The synthetic resin-forming reaction mass is maintained in the broad temperature range of 100 F. to 212 F., preferably 120 F. to 180 F., for a time in the range of 5 minutes to 48 hours, preferably 10 minutes to 24 hours, and most preferably 10 minutes to one hour.

Alternatively, the shear-thickening inventive compositions can be prepared by reacting the phenolic component and aldehyde component in a thickened aqueous solution of the polyethylene oxide over a pH range of about 7 to 9. The ranges of component concentrations for such a procedure are shown below:

______________________________________       Concentration Ranges (ppm)Components    Broad        Preferred______________________________________Polyalkylene oxide         1,000 to 30,000                      5,000 to 20,000Phenolic compound         200 to 20,000                      500 to 10,000NaHCO3 (optional)         0 to  5,000  1,000 to  3,000HCHO (dry basis)         100 to  5,000                      1,000 to  3,000______________________________________

As disclosed in the art, synthetic phenol-aldehyde resins are preferably and most commonly produced, e.g., by condensation of phenol and/or resorcinol with formaldehyde in aqueous alkaline solution. The specific nature of the resulting condensation product is a function of the relative amounts of phenol and formaldehyde, the reaction temperature and reaction time as well as the nature and quantity of alkaline catalyst. In regard to the instant invention, a relatively low degree of advancement or polymerization of the resulting condensation product is desired so that relatively short reaction times and lower temperatures are highly desirable. A useful resin solution exhibits a comparatively low viscosity; thus, it may be useful to monitor the viscosity of said resin-forming reaction mixture in order to obtain compositions suitable for use in the instant invention. The polymerization reaction is conveniently quenched by rapidly decreasing the temperature of the reaction mass as the viscosity thereof is in a range suitable for use in the shear-thickening fluids described herein.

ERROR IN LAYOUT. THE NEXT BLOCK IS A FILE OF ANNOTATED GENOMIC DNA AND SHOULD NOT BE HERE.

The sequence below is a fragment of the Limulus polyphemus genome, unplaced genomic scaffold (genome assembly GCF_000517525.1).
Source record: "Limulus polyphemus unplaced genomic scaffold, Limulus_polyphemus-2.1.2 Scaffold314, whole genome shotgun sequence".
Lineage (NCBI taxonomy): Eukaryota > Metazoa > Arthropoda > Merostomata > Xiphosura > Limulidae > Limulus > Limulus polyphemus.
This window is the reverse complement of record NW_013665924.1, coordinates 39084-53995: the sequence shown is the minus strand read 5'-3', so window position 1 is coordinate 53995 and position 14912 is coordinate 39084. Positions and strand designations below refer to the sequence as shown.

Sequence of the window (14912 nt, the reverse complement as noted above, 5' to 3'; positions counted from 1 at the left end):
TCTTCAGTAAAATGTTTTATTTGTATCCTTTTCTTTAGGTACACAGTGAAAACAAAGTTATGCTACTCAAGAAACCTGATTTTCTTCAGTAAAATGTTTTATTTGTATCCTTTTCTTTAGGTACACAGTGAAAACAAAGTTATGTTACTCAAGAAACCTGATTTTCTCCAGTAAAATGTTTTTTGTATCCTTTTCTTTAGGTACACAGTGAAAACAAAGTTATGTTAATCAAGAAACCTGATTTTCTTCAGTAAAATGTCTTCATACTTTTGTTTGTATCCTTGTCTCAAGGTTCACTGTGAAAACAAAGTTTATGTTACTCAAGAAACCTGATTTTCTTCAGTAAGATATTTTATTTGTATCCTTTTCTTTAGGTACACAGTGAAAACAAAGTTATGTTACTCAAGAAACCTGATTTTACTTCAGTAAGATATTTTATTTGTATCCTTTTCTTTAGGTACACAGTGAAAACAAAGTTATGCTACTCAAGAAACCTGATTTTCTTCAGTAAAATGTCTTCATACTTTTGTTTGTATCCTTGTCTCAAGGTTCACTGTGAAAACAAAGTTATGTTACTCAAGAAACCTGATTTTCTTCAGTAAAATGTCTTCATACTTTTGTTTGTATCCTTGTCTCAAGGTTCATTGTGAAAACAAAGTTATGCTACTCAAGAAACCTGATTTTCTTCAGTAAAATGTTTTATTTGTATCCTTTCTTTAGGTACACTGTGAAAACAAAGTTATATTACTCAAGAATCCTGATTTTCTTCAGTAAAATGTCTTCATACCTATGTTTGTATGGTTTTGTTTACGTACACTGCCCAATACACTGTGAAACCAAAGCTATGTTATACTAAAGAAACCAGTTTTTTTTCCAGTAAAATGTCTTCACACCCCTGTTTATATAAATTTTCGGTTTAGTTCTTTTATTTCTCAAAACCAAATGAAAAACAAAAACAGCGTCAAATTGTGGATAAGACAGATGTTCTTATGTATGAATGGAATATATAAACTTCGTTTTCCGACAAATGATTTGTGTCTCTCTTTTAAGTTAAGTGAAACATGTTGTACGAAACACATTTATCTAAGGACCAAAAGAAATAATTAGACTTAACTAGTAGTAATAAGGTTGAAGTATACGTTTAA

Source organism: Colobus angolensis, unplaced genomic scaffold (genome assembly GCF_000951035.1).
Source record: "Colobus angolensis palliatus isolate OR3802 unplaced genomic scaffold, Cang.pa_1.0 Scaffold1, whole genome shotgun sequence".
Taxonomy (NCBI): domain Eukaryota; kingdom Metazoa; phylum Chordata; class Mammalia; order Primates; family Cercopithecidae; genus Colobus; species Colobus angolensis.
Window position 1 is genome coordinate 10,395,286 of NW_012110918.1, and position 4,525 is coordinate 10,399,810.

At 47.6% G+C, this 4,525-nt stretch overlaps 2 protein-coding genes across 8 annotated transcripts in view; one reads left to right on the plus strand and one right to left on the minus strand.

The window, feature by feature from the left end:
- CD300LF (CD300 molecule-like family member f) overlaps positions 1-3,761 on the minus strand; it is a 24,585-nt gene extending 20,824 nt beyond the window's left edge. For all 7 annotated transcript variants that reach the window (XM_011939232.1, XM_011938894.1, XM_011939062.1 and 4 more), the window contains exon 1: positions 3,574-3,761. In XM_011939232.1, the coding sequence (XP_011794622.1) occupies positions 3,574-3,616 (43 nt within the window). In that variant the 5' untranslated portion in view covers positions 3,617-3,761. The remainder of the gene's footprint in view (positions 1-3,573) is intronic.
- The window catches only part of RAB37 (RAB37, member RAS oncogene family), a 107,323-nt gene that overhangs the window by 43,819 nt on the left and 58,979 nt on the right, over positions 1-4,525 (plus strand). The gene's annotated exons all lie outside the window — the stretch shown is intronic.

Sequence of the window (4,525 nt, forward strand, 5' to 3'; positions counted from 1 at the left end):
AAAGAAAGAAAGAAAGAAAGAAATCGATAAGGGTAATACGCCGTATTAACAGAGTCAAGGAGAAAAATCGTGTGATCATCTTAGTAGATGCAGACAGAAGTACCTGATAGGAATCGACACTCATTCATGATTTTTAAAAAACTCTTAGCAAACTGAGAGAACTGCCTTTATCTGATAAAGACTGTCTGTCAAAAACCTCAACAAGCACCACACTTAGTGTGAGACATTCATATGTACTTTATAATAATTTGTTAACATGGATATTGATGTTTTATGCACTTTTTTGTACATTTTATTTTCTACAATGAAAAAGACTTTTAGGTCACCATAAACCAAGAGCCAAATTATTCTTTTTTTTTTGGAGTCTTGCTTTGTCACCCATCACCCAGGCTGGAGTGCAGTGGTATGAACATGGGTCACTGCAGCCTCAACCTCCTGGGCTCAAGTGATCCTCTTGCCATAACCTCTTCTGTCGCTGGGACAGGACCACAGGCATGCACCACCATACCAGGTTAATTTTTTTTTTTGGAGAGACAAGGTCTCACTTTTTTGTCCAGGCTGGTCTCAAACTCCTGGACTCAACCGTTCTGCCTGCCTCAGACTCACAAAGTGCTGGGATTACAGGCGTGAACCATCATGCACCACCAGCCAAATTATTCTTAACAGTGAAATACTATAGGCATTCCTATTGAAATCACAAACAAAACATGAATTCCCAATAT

The term "polyalkylene oxide polymer" as used herein is meant to include high molecular weight polyethylene oxides, polypropylene oxides, and polybutylene oxides, etc. These polyalkylene oxides can be chemically modified, desirably to obtain improved results, and the chemically modified polyalkylene oxide polymers are intended to be within the scope of this invention. The molecular weight of the polyalkylene oxide polymers is about 10,000 to 10,000,000 or more, and preferably about 600,000 to about 7,500,000, and more preferably about 4,000,000 to about 6,000,000. Lower or higher molecular weight polymers may be desired for particular purposes; but the above ranges should be suited for most applications. The preferred polyalkylene oxide is commercially available from Union Carbide Company, 270 Park Avenue, New York, NY 10017, U.S.A, under the trademarks "Polyox Coagulant" and "Polyox WSR 301."

The aqueous medium can be soft, brackish or brine water. Preferably the water is soft, but it can contain salts which are preferably characteristic of those within the subterranean formation being fractured. Where a highly viscous fluid is desired, it is preferred to use the soft water.

The amount of synthetic phenol-aldehyde resin and polyalkylene oxide polymer used will vary somewhat but will be sufficient to provide a shear-thickening composition. In general, the amount of synthetic resin will range from 0.025 to 2.5 weight percent, and the amount of polyalkylene oxide polymer will range from 0.1 to 3.0 weight percent, with the balance being water.

Any suitable method can be employed for preparing the shear-thickening compositions of the invention. It is ordinarily preferred to first dissolve or disperse the polymer in water before contracting the polymer solution with the alkaline synthetic phenol-formaldehyde resin reaction mixture. Alternatively, the phenol and formaldehyde can be reacted to form the synthetic resin in an aqueous solution containing said polyalkylene oxide, said phenol, and said aldehyde. It is within the scope of the invention to moisten or slurry the polymer with a small amount, e.g., about one to about six weight percent based on the weight of the polymer, of a low molecular weight alcohol, e.g., C1 to C3 alcohols, as a dispersion aid prior to dispersing the polymer in water. It is preferred that there be no undue delay between completing the preparation of the shear-thickening composition and its introduction into contact with the formation.